Practical analysis for investment professionals

David Larrabee, CFA

148 Posts

Biography

David Larrabee, CFA, was director of member and corporate products at CFA Institute and served as the subject matter expert in portfolio management and equity investments. Previously, he spent two decades in the asset management industry as a portfolio manager and analyst. He holds a BA in economics from Colgate University and an MBA in finance from Fordham University. Topical Expertise: Equity Investments · Portfolio Management

Author's Posts
Irrational Exhuberance Redux? Greenspan Says Stocks Are Cheap

Critics of former U.S. Federal Reserve Chairman Alan Greenspan’s tenure at the Fed — there’s no shortage — may well consider his bullish call on stocks a contrary indicator.

Hedge Funds: Important Liquidity Providers and “Small Enough to Fail”

Despite their public perception problem, hedge funds are critical providers of liquidity to markets, according to Sebastian Mallaby.

Emerging Markets Warrant an Overweight Position in Investor Portfolios, Says David Hale

Economist David Hale told delegates at the 65th CFA Institute Annual Conference that steady increases in exports and capital spending, combined with favorable demographics, will allow emerging market… READ MORE ›

Frontier Market Investing: Inefficiency Equals Opportunity

Frontier markets are often thought of as inhospitable investing outposts where corruption abounds and investors face outsized risks. Notwithstanding, the safety and integrity of frontier markets has greatly improved over the past decade, and their growing popularity with professional investors is testament to the fact that the risk-adjusted returns offered by frontier markets are indeed attractive.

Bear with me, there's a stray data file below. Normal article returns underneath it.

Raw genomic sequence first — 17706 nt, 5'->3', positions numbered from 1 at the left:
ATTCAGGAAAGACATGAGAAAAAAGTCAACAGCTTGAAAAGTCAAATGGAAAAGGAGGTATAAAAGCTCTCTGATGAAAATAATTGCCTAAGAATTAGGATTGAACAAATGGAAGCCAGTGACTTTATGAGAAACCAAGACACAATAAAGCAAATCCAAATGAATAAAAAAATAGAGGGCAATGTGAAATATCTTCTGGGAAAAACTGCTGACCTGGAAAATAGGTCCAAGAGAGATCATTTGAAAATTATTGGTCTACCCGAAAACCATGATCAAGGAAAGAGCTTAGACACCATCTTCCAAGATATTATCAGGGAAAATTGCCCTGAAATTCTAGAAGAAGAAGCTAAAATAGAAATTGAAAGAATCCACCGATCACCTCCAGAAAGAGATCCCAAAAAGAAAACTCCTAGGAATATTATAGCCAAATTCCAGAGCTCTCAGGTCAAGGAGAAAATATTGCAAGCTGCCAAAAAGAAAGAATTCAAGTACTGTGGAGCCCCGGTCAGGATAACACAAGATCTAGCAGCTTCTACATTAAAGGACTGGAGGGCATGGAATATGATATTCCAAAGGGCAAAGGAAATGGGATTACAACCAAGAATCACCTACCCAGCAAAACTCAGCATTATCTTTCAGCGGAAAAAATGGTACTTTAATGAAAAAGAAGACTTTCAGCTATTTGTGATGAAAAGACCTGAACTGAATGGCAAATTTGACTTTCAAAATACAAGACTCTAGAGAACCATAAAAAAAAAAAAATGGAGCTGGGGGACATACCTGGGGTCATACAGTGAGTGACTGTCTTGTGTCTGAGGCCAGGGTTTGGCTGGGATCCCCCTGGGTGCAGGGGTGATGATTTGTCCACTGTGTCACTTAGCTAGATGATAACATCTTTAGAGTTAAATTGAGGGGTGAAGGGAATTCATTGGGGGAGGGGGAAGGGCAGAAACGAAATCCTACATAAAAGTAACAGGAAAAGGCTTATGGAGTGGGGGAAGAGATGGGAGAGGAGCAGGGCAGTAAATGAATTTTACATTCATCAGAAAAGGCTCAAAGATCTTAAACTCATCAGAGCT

Update on Money Market Fund Reform: Standoff Continues, but Intervention Looms

Support within the SEC for money market fund reform remains uncertain, and the reforms could very well be doomed if they don't win over a majority of the five commissioners. That is, unless the Financial Stability Oversight Council, a creation of the bureaucratic behemoth known as the 2010 Dodd-Frank Act, steps in. Politics may soon dominate the debate.

Equities Roundup: Outlook for Profits May Be Cloudy, But Abandoning Stocks? That’s So 1979

Global equity markets posted solid, and in some cases spectacular, gains in the first quarter of 2012. Investor euphoria was short-lived, however, as focus in recent weeks has turned to renewed fears about the sovereign debt crisis in Europe. And in the United States, the Federal Reserve has indicated that further quantitative easing (jet fuel for equity markets) may not be necessary.

Does Quantitative Investing Have a Future?

After stumbling badly from 2007 to 2009, quantitative investing has enjoyed a nice run. Nonetheless, a recent CFA Institute member poll suggests that quant managers have a perception problem.

Equities Roundup: Financials Soar, Buffett Scores, and Apple Shares the Wealth

Despite some hand-wringing over China’s ability to orchestrate a soft landing, a successful near-term resolution to the Greek debt crisis and signs of continued economic improvement in the United States have helped to keep global equity markets firmly in the black for the year.

Is a Floating NAV the Fix Money Market Funds Need?

The $2.7 trillion U.S. money market fund industry, which greases the wheels of industry while offering institutional and individual investors a vehicle for cash management and savings, is being targeted for regulatory reforms designed to make it more transparent and less risky. But critics argue that adoption of the proposed changes may trigger unintended consequences with far-reaching effects.

Equities Roundup: Major Indices Rally, But Asset Managers Take a Defensive Posture

Risk on! This has been the investor battle cry since stocks bottomed out in the fall of 2011, and global equities have been on a tear ever since, with many major indices rallying 20% or more. Investors seem to be discounting signs of a resurgent U.S. economy, indications that the crisis in Europe may be contained, and a soft landing in China. Or maybe they are just fed up with the paltry yields offered by bonds.



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